- 1B –weaker/shorter acting: examples include prochlorperazine*, trimethobenzamide.
- 1C: Promotility: in addition to antidopaminergic effects, metoclopramide* is a promotility agent for gastroparesis. Use of metoclopramide for 3 months or more is associated with a risk for tardive dyskinesia, particularly in patients with renal/hepatic impairment, diabetes, or who are older than 70.
Group 2: 5HT3 Antagonists: Ondansetron* is the most prescribed antiemetic in this group. Beyond their role for CINV, they are preferred anti-emetic options in patients with Parkinson’s, Lewy Body Dementia, or restless leg syndrome, because of lack of effects on the dopamine receptor.
Group 3: Antihistamines and Anticholinergics: Antihistamines with anti-emetic properties include promethazine*, meclizine, diphenhydramine*. Scopolamine is an anticholinergic with anti-emetic properties. Group 3 anti-emetics are most utilized for vertigo-related nausea. While they are commonly prescribed for other types of nausea (e.g., scopolamine to reduce GI secretions from an MBO), they should be used with caution in elderly populations due to their risk for delirium. Parenteral promethazine and diphenhydramine have been associated with misuse from temporary euphoric feelings caution. Of note, promethazine and prochlorperazine (an antidopaminergic) are very different drugs.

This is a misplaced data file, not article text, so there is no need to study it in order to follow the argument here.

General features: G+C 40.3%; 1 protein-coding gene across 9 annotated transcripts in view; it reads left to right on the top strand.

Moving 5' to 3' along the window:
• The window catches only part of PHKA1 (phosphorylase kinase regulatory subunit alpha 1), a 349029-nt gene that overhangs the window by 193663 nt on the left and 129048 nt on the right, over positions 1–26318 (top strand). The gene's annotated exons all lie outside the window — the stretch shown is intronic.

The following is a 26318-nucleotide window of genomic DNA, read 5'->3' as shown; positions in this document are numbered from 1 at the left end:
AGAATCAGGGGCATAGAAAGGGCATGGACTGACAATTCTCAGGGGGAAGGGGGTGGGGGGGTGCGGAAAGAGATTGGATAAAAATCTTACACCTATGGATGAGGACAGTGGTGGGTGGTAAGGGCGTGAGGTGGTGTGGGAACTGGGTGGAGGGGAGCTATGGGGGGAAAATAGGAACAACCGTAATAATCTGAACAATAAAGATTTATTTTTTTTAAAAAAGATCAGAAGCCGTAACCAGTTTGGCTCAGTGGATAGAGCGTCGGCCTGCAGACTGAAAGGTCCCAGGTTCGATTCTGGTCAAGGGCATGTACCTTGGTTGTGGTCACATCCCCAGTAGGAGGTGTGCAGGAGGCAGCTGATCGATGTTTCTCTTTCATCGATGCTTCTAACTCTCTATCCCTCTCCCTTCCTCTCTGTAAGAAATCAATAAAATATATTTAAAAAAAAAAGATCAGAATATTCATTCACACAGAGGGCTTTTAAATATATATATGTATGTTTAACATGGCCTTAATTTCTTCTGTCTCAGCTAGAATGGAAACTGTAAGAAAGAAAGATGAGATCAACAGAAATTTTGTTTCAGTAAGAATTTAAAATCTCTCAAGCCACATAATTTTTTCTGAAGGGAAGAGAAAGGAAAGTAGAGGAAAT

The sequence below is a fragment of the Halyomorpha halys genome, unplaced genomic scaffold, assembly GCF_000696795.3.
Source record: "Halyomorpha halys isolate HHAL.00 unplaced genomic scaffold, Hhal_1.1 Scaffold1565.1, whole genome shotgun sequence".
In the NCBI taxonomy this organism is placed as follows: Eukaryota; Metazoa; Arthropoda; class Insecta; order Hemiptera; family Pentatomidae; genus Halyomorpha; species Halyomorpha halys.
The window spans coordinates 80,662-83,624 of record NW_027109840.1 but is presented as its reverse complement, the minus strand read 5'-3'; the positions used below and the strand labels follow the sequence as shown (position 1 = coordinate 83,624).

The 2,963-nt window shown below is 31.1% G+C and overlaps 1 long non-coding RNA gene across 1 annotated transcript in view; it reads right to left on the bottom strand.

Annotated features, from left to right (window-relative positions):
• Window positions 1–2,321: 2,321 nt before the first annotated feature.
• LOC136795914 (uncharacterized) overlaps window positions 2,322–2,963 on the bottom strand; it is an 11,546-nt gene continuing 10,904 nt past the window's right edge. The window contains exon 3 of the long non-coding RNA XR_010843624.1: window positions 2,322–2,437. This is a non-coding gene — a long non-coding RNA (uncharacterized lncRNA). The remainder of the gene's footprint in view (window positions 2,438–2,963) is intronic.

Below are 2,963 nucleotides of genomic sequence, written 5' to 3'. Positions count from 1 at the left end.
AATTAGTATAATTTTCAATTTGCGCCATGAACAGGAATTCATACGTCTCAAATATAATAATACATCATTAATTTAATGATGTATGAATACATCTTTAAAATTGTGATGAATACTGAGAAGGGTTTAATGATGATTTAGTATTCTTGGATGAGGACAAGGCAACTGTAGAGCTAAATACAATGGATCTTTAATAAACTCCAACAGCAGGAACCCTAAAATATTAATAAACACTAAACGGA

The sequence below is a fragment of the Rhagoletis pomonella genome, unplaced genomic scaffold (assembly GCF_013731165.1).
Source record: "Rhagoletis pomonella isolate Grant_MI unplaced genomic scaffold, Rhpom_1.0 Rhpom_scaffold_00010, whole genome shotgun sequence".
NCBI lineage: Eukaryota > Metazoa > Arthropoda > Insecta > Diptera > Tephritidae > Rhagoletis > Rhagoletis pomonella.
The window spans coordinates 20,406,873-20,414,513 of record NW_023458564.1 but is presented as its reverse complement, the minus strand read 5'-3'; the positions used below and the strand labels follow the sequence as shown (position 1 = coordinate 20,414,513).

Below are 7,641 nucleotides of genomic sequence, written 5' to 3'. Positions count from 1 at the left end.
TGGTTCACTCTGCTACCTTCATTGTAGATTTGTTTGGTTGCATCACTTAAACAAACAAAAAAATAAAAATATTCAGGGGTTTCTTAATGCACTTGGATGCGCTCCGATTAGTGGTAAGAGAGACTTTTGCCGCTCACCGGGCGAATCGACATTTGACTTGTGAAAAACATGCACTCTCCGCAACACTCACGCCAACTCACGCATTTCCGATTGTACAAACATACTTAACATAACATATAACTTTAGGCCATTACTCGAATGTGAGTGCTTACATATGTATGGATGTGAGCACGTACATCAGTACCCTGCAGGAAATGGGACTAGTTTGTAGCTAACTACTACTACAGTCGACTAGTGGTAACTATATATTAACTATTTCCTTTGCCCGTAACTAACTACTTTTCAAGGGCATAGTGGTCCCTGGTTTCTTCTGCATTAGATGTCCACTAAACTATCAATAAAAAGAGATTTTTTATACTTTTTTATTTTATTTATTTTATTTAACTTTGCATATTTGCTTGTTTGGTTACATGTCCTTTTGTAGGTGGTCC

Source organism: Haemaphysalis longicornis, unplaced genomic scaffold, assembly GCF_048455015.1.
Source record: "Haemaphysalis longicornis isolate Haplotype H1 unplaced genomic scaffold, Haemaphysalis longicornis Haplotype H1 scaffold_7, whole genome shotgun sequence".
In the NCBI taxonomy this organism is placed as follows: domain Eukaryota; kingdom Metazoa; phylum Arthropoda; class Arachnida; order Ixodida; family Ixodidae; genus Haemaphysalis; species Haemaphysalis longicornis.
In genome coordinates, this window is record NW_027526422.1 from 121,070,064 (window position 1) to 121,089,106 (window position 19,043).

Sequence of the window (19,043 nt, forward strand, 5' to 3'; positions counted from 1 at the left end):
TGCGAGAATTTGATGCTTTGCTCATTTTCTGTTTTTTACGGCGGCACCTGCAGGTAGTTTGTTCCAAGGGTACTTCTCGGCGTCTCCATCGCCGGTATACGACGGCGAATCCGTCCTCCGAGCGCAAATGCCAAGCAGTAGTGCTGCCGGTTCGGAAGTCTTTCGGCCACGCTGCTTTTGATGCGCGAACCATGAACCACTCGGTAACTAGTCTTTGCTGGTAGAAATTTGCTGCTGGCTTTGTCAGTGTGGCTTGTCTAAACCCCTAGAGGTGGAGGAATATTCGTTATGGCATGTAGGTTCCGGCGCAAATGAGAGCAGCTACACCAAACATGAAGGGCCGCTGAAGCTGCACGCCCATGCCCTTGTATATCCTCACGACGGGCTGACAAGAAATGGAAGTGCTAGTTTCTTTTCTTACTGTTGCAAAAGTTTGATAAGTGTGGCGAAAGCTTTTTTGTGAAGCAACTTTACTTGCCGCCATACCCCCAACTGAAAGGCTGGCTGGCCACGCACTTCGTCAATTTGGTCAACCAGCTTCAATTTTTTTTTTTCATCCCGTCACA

Group 4: Miscellaneous
- NK1 antagonists (e.g., arepiptant): primarily used for CINV due to cost and administration issues.
- Dexamethasone has been described as an anti-emetic for CINV, MBO, PONV, and increased intracranial pressure.